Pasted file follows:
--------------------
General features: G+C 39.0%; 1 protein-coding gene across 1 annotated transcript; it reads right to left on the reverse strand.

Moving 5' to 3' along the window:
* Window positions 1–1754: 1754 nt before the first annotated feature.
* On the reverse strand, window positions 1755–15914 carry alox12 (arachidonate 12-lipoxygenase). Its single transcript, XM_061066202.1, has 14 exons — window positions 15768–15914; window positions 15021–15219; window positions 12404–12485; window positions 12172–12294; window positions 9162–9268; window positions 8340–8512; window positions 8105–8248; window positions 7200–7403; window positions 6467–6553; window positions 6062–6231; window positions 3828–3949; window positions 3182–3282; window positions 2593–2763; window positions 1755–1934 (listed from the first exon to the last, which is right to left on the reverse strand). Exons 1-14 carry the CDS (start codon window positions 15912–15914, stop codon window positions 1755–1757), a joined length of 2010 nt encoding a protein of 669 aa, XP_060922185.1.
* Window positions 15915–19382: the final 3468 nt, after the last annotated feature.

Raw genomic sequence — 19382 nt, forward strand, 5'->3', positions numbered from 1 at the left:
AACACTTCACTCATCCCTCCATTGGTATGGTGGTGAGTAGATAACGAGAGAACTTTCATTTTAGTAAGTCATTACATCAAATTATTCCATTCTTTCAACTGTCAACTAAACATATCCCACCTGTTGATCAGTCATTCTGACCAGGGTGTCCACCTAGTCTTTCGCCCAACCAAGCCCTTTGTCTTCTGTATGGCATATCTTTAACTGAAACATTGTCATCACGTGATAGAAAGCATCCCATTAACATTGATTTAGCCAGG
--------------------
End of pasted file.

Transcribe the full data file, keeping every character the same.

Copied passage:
General features: G+C 39.0%; 1 protein-coding gene across 1 annotated transcript; it reads right to left on the reverse strand.

Moving 5' to 3' along the window:
* Window positions 1–1754: 1754 nt before the first annotated feature.
* On the reverse strand, window positions 1755–15914 carry alox12 (arachidonate 12-lipoxygenase). Its single transcript, XM_061066202.1, has 14 exons — window positions 15768–15914; window positions 15021–15219; window positions 12404–12485; window positions 12172–12294; window positions 9162–9268; window positions 8340–8512; window positions 8105–8248; window positions 7200–7403; window positions 6467–6553; window positions 6062–6231; window positions 3828–3949; window positions 3182–3282; window positions 2593–2763; window positions 1755–1934 (listed from the first exon to the last, which is right to left on the reverse strand). Exons 1-14 carry the CDS (start codon window positions 15912–15914, stop codon window positions 1755–1757), a joined length of 2010 nt encoding a protein of 669 aa, XP_060922185.1.
* Window positions 15915–19382: the final 3468 nt, after the last annotated feature.

Raw genomic sequence — 19382 nt, forward strand, 5'->3', positions numbered from 1 at the left:
AACACTTCACTCATCCCTCCATTGGTATGGTGGTGAGTAGATAACGAGAGAACTTTCATTTTAGTAAGTCATTACATCAAATTATTCCATTCTTTCAACTGTCAACTAAACATATCCCACCTGTTGATCAGTCATTCTGACCAGGGTGTCCACCTAGTCTTTCGCCCAACCAAGCCCTTTGTCTTCTGTATGGCATATCTTTAACTGAAACATTGTCATCACGTGATAGAAAGCATCCCATTAACATTGATTTAGCCAGG